Is Conservative Feminism a Paradox?

Kathryne Wynne’s surprise win in the 2014 Ontario election. Photo from Flickr.

Looking around, it appears that socialism may be on the rise in the western world. Socialism argues that it aids minorities and the lesser off, an example of which being women. Some far-left socialists use this to argue that their party and only their party supports women, and one cannot be a feminist supporting any other party.

This argument has placed a distinct cleavage in the American Democratic Presidential race, with far-left democrats arguing that as Bernie Sander’s platform offers more policies to support the minorities, it is innately more ‘feminist’ or pro-women than Hillary Clinton’s campaign or that of any of the republican Candidates.

While this argument may be appropriate for the far-right in the United States, where many republicans are limiting the rights of women with campaigns that propose the defunding of Planned Parenthood clinics (which are so much more than abortion clinics), but I argue that this claim does not suit Clinton’s campaign. Other platforms that are more right than a socialist’s like Sander’s policies are, or even explicitly conservative ones such as Canada’s Conservative Party, can still make room for feminists.

Presidential hopeful Hillary Clinton. Photo credit to Flickr.
Presidential hopeful Hillary Clinton. Photo credit to Flickr.

Many writers find it easy to target Clinton for her past misdemeanors in politics in relation with her husband, former President Bill Clinton, in a bid to redress her label as a feminist. Many publishers, such as the National Review, have used her comments on her personal life such as when allegations of sexual misconduct emerged during Bill’s 1992 presidential run, Hillary reportedly said “Who is going to find out? These women are trash. Nobody’s going to believe them.” Whilst yes, these comments were wrong, they had to do with her personal life, her intimate marital relations were involved, and not her political one. I believe it is wrong to conflate Hillary’s personal relationship issues with her presidential platforms by saying she is anything but pro-victim’ rights. This is a women who has even said “everyone has a right to be believed” [1] and describing her otherwise is a bid to guilt feminists, and every women, into voting for Sanders. Yes, that may be an effective campaigning tactic, but it not a fair or salient one on Clinton’s behalf.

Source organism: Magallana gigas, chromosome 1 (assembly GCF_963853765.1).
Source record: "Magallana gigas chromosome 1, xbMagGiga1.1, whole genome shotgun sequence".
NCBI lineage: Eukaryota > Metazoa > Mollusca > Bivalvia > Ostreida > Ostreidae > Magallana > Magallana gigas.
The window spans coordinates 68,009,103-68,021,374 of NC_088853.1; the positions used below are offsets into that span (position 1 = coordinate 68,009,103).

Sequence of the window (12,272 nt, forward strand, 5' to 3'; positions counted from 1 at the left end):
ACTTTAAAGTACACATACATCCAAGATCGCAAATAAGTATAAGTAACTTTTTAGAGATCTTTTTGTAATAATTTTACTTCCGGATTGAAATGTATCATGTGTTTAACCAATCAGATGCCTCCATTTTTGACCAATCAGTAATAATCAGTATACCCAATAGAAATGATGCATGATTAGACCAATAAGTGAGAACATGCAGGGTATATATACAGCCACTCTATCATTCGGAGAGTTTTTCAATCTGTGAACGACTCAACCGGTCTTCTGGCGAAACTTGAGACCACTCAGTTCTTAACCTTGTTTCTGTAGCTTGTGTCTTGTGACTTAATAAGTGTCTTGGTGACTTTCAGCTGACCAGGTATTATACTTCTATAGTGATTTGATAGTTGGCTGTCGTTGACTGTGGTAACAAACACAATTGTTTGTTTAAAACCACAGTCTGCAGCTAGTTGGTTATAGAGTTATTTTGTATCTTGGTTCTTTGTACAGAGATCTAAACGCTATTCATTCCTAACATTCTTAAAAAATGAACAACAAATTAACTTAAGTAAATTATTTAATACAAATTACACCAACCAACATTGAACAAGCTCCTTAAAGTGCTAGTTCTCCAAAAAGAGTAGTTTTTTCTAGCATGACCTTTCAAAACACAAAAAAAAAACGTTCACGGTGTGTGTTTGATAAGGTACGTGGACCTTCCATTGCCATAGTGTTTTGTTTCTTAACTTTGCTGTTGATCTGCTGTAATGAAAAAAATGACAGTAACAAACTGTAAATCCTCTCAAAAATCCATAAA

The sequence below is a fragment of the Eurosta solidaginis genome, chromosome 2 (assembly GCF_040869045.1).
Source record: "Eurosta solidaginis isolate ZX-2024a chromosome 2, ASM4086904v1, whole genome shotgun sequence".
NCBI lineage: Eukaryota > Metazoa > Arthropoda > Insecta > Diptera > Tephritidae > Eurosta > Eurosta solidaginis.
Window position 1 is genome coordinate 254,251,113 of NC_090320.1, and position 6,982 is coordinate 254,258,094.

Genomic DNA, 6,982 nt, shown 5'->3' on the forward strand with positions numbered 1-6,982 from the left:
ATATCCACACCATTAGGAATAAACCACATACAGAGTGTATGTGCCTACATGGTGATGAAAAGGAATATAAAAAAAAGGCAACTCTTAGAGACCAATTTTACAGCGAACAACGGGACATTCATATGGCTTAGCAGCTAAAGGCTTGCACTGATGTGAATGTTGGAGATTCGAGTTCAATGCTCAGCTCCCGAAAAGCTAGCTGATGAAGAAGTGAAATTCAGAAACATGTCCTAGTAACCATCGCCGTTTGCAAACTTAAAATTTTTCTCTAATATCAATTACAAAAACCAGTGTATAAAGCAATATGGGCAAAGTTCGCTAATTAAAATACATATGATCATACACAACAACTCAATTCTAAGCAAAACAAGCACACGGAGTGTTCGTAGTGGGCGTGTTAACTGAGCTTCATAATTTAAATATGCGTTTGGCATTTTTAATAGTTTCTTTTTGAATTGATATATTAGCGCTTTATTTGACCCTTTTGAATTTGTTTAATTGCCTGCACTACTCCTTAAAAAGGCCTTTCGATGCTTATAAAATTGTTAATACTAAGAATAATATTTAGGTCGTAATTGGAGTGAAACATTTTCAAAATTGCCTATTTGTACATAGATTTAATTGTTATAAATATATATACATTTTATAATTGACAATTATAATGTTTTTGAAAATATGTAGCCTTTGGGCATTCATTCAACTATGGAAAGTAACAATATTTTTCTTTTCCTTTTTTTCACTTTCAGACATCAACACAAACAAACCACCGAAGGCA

Previous US Senator Madeleine Albright further explains how wrong and frankly sexist it is to drag a female politician through the dirt for her personal life, a tactic that men are less frequently exposed to. Albright states that “I see women in public office being criticized on television for their hairstyle or tone of voice….The battle for gender equality is still being waged, and it will be easier if we have a woman who prioritizes these issues in the Oval Office”. It is inherently wrong to state that Clinton, or any other female politician, is less of a feminist due to her personal issues that have nothing to do with her job, or because she holds a less radical platform. Conservative politics can and often do have a place for feminism, with Canada being an example.

The Canadian Conservative Party’s platform is focused on the economy and less on welfare than say, the NDP. However, this does not mean that it forgoes the necessity of equality within Canada, a trait that is correlated to feminism. Much of its ideas, contrary to what the conservative stereotype makes us believe, actually work to support women, however in indirect ways. An example of this is the Canadian Conservative Party of Ontario’s promise to allow “families to split their income between spouses to reduce their taxes in situations where one spouse is not working full time”. This serves to help support stay-at-home parents or those choosing to support an elderly or disabled relative, although certainly, it would be better to provide daycare or senior housing services themselves.  Another example is their plan to “provide rapid transit projects in Brampton and the York Region” to support minorities who must make it to work or appointments and yet cannot afford a car, as well as their plan to “give self-employed parents” who may not have the same benefits as those in unions “the access to maternity and parental benefits.” In the realm of welfare, conservative policy could be better, however, many conservatives don’t want as much money spent on welfare or other services as say NDP workers – choosing instead to focus on the economy or international trade. Thus, these policy fit conservative wants whilst still implementing equity for women and men alike, a directly feminist policy.

The list of examples of conservative feminist policies goes on and on, and it supports the oppressed women in our society, and thus is is wrong and dangerous to say that conservatives or non-socialists are not feminists. While much conservative feminist policy – both in the US and Canada – could certainly be further developed, especially when it comes to women’s health or aid to poor women, to imagine an unbreachable wall between conservatism and feminism unfairly weakens the debate and ignores the multilayered-ness that is the feminist movement.